With warmer temperatures on the way and many cooped up folks beginning to look forward a trip to the beach, the opportunity for you to learn how to surf fish on your next vacation to the coastal outdoors is ripening quickly. Because it doesn’t require a boat – just special tackle and a solid casting shoulder – just about anyone can get into the sport of surf fishing. Aside from the opportunity to catch some monster saltwater fish, surf fishing will keep you engaged and excited for hours. After all, you’re at the beach! Use this introductory guide to surf fishing to learn the details on equipment and techniques.
Fishing from the beach requires exceedingly long casts (unless you’re targeting innocent swimmers). Therefore, some special heavy duty tackle is needed to do it properly. Most outdoor stores near the coast will carry a vast array of surf rods, but for beginner purposes, you’ll want to pick up a reasonably priced, eight to nine foot rod. The tip should have only some flex, and the base should feel thick and solid. The most popular reel type for surf fishing is a saltwater spinning reel. Essentially, they look like normal freshwater spinning reels – only jumbo sized. Before you buy one, make sure it has a quality drag system and smooth ball bearings.
For terminal tackle, the most versatile all around weight is around six ounces. To experienced surf fishermen, they’re known as “pyramid weights”. They’re more than a third of a pound, which sounds unreasonably heavy to the average freshwater angler. But you need that added weight to make long distance casts and keep your bait sinking against heavy currents. The type of hook you get, meanwhile, is highly dependent on the species of saltwater fish you’re going after. The four most popular surf fishing species – triped bass, bluefish, fluke, and kingfish – can all be effectively caught with medium-sized saltwater hooks and heavy line (30 pound test or so). Some additional miscellaneous tackle you’ll want to bring includes a strong pair of pliers, a small knife, and a sand spike (or rod holder).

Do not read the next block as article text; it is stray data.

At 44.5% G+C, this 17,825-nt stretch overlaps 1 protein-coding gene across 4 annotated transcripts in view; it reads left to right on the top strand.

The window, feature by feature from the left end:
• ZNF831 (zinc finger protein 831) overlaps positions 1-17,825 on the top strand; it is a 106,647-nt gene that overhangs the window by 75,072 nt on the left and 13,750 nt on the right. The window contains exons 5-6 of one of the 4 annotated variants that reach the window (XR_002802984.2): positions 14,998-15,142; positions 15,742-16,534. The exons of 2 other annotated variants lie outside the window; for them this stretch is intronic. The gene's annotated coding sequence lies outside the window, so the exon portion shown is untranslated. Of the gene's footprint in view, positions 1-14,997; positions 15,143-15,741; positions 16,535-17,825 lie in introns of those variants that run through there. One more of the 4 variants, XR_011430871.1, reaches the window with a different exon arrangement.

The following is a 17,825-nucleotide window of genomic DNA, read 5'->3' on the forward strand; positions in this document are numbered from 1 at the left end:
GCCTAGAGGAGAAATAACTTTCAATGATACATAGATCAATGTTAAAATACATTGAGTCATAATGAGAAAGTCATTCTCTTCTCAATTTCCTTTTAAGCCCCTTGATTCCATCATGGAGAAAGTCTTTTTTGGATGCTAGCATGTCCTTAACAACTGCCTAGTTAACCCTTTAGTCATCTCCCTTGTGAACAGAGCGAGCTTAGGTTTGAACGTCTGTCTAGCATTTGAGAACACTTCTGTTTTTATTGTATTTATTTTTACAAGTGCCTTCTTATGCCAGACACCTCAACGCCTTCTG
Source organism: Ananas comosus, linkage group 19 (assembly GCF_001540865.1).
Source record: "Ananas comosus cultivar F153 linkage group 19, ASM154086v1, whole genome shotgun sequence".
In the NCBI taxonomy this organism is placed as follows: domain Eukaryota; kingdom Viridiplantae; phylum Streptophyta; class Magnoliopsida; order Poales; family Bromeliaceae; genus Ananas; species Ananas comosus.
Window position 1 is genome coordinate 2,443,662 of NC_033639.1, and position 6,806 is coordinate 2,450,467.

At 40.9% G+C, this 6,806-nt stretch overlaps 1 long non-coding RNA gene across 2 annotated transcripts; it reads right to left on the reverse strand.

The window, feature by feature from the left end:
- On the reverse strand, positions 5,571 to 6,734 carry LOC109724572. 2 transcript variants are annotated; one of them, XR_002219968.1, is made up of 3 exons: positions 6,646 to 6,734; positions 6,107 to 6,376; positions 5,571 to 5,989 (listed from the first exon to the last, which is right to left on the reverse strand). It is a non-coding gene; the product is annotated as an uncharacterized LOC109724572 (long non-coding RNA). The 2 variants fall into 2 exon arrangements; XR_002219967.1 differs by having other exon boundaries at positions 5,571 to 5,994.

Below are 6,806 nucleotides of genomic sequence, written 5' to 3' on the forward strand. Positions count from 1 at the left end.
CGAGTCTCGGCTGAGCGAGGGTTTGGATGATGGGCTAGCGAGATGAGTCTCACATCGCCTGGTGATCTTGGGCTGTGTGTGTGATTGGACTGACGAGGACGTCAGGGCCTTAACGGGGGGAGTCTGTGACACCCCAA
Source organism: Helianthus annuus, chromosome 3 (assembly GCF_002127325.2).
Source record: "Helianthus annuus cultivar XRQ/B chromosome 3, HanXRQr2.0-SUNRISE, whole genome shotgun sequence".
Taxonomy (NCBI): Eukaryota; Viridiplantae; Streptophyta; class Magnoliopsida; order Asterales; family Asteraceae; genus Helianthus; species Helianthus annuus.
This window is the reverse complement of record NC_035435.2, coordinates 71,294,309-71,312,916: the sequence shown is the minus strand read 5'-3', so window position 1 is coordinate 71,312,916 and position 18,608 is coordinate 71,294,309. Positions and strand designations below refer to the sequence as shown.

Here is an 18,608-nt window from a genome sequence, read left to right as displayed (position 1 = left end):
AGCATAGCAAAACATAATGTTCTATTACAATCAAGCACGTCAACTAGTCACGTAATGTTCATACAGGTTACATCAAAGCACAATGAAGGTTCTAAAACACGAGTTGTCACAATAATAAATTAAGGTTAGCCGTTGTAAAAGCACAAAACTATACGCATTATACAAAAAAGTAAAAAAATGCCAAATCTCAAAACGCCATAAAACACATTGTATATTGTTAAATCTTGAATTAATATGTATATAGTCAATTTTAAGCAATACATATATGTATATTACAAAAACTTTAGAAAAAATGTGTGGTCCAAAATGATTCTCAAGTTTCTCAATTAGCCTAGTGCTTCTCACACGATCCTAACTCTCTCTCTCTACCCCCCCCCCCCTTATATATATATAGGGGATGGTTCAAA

When it comes to bait, the best bet for the beginning surf fisherman is to find a local tackle shop. Ask the cashier what’s working, and he’ll tell you – especially if you buy the bait there. In general, the most widely used surf fishing baits are cut bait, live smaller fish, and bloodworms or sandworms.
Fortunately, the technique for surf fishing is pretty straightforward. For casting, you’ll want to use a powerful overhead or sidearm cast. Once the bait is in the water, let it do the work for you. Keep presentation to a minimum, allowing the current to carry your bait to schooling fish. If and when you hook one, keep your drag set relatively low and brace yourself for a fight; saltwater fish are big, strong, and mean.
With the right tools and a little know-how, you can enjoy some very successful surf fishing on your next trip to the beach. While anyone can sip margaritas and lay in the sand – but it takes a true outdoor adventurer to give this exciting style of fishing a go. So don’t hesitate to drop a line and test your fishing skills the next time you’re enjoying the sun and the sand.